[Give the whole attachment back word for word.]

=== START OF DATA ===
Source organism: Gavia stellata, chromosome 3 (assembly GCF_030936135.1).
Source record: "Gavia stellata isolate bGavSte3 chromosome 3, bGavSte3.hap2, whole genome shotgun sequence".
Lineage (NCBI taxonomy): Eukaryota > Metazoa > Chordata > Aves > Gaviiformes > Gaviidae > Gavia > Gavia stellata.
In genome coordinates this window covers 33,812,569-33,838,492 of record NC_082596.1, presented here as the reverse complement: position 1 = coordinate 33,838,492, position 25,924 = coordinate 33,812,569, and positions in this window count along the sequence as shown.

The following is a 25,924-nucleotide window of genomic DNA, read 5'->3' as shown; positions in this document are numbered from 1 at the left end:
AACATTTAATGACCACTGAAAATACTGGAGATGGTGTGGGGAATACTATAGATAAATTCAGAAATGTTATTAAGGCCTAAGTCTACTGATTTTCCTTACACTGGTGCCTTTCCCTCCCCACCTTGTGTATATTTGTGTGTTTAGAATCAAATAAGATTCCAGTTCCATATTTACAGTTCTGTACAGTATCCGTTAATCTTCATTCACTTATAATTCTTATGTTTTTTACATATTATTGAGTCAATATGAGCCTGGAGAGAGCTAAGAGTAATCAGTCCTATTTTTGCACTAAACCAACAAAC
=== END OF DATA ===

Source organism: Gavia stellata, chromosome 3 (assembly GCF_030936135.1).
Source record: "Gavia stellata isolate bGavSte3 chromosome 3, bGavSte3.hap2, whole genome shotgun sequence".
Lineage (NCBI taxonomy): Eukaryota > Metazoa > Chordata > Aves > Gaviiformes > Gaviidae > Gavia > Gavia stellata.
In genome coordinates this window covers 33,812,569-33,838,492 of record NC_082596.1, presented here as the reverse complement: position 1 = coordinate 33,838,492, position 25,924 = coordinate 33,812,569, and positions in this window count along the sequence as shown.

The following is a 25,924-nucleotide window of genomic DNA, read 5'->3' as shown; positions in this document are numbered from 1 at the left end:
AACATTTAATGACCACTGAAAATACTGGAGATGGTGTGGGGAATACTATAGATAAATTCAGAAATGTTATTAAGGCCTAAGTCTACTGATTTTCCTTACACTGGTGCCTTTCCCTCCCCACCTTGTGTATATTTGTGTGTTTAGAATCAAATAAGATTCCAGTTCCATATTTACAGTTCTGTACAGTATCCGTTAATCTTCATTCACTTATAATTCTTATGTTTTTTACATATTATTGAGTCAATATGAGCCTGGAGAGAGCTAAGAGTAATCAGTCCTATTTTTGCACTAAACCAACAAAC